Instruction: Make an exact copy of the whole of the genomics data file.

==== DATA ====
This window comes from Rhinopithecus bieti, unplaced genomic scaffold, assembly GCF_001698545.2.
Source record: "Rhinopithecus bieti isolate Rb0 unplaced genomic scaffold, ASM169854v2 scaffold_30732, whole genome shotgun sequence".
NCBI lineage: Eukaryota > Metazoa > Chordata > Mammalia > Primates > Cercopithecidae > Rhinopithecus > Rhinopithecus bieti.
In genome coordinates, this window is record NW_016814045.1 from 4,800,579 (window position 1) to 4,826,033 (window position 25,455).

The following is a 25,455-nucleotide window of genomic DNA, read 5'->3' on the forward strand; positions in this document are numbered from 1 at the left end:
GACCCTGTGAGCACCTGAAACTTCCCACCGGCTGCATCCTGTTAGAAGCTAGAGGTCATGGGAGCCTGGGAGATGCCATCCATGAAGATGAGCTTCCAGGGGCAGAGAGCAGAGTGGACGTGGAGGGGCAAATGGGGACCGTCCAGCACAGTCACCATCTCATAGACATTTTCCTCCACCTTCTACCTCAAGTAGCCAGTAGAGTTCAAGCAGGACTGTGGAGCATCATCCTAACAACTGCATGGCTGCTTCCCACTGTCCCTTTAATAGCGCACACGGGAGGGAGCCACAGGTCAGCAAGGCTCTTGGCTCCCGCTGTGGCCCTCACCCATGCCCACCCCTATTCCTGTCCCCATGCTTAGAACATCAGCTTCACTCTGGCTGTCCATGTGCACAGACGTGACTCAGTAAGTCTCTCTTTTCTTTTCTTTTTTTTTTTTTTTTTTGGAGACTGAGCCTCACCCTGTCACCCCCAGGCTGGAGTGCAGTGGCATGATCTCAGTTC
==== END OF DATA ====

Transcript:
This window comes from Rhinopithecus bieti, unplaced genomic scaffold, assembly GCF_001698545.2.
Source record: "Rhinopithecus bieti isolate Rb0 unplaced genomic scaffold, ASM169854v2 scaffold_30732, whole genome shotgun sequence".
NCBI lineage: Eukaryota > Metazoa > Chordata > Mammalia > Primates > Cercopithecidae > Rhinopithecus > Rhinopithecus bieti.
In genome coordinates, this window is record NW_016814045.1 from 4,800,579 (window position 1) to 4,826,033 (window position 25,455).

The following is a 25,455-nucleotide window of genomic DNA, read 5'->3' on the forward strand; positions in this document are numbered from 1 at the left end:
GACCCTGTGAGCACCTGAAACTTCCCACCGGCTGCATCCTGTTAGAAGCTAGAGGTCATGGGAGCCTGGGAGATGCCATCCATGAAGATGAGCTTCCAGGGGCAGAGAGCAGAGTGGACGTGGAGGGGCAAATGGGGACCGTCCAGCACAGTCACCATCTCATAGACATTTTCCTCCACCTTCTACCTCAAGTAGCCAGTAGAGTTCAAGCAGGACTGTGGAGCATCATCCTAACAACTGCATGGCTGCTTCCCACTGTCCCTTTAATAGCGCACACGGGAGGGAGCCACAGGTCAGCAAGGCTCTTGGCTCCCGCTGTGGCCCTCACCCATGCCCACCCCTATTCCTGTCCCCATGCTTAGAACATCAGCTTCACTCTGGCTGTCCATGTGCACAGACGTGACTCAGTAAGTCTCTCTTTTCTTTTCTTTTTTTTTTTTTTTTTTGGAGACTGAGCCTCACCCTGTCACCCCCAGGCTGGAGTGCAGTGGCATGATCTCAGTTC